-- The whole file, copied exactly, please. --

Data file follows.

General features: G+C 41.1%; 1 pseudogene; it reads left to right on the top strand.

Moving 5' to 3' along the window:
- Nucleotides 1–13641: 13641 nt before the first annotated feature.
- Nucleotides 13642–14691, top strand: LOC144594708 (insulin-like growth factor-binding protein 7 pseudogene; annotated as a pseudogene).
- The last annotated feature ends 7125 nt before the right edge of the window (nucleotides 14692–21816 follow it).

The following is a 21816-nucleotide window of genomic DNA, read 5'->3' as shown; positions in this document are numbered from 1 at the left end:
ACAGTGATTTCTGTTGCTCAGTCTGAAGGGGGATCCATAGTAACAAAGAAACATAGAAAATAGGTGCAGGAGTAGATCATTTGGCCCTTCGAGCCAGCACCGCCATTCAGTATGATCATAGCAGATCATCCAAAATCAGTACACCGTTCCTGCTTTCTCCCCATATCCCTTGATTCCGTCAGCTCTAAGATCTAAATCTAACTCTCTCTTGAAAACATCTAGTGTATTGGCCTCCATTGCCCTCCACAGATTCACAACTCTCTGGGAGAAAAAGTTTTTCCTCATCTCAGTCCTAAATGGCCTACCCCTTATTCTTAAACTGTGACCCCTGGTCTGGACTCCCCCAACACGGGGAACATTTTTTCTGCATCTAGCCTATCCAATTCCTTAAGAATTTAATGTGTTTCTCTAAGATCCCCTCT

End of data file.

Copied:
General features: G+C 41.1%; 1 pseudogene; it reads left to right on the top strand.

Moving 5' to 3' along the window:
- Nucleotides 1–13641: 13641 nt before the first annotated feature.
- Nucleotides 13642–14691, top strand: LOC144594708 (insulin-like growth factor-binding protein 7 pseudogene; annotated as a pseudogene).
- The last annotated feature ends 7125 nt before the right edge of the window (nucleotides 14692–21816 follow it).

The following is a 21816-nucleotide window of genomic DNA, read 5'->3' as shown; positions in this document are numbered from 1 at the left end:
ACAGTGATTTCTGTTGCTCAGTCTGAAGGGGGATCCATAGTAACAAAGAAACATAGAAAATAGGTGCAGGAGTAGATCATTTGGCCCTTCGAGCCAGCACCGCCATTCAGTATGATCATAGCAGATCATCCAAAATCAGTACACCGTTCCTGCTTTCTCCCCATATCCCTTGATTCCGTCAGCTCTAAGATCTAAATCTAACTCTCTCTTGAAAACATCTAGTGTATTGGCCTCCATTGCCCTCCACAGATTCACAACTCTCTGGGAGAAAAAGTTTTTCCTCATCTCAGTCCTAAATGGCCTACCCCTTATTCTTAAACTGTGACCCCTGGTCTGGACTCCCCCAACACGGGGAACATTTTTTCTGCATCTAGCCTATCCAATTCCTTAAGAATTTAATGTGTTTCTCTAAGATCCCCTCT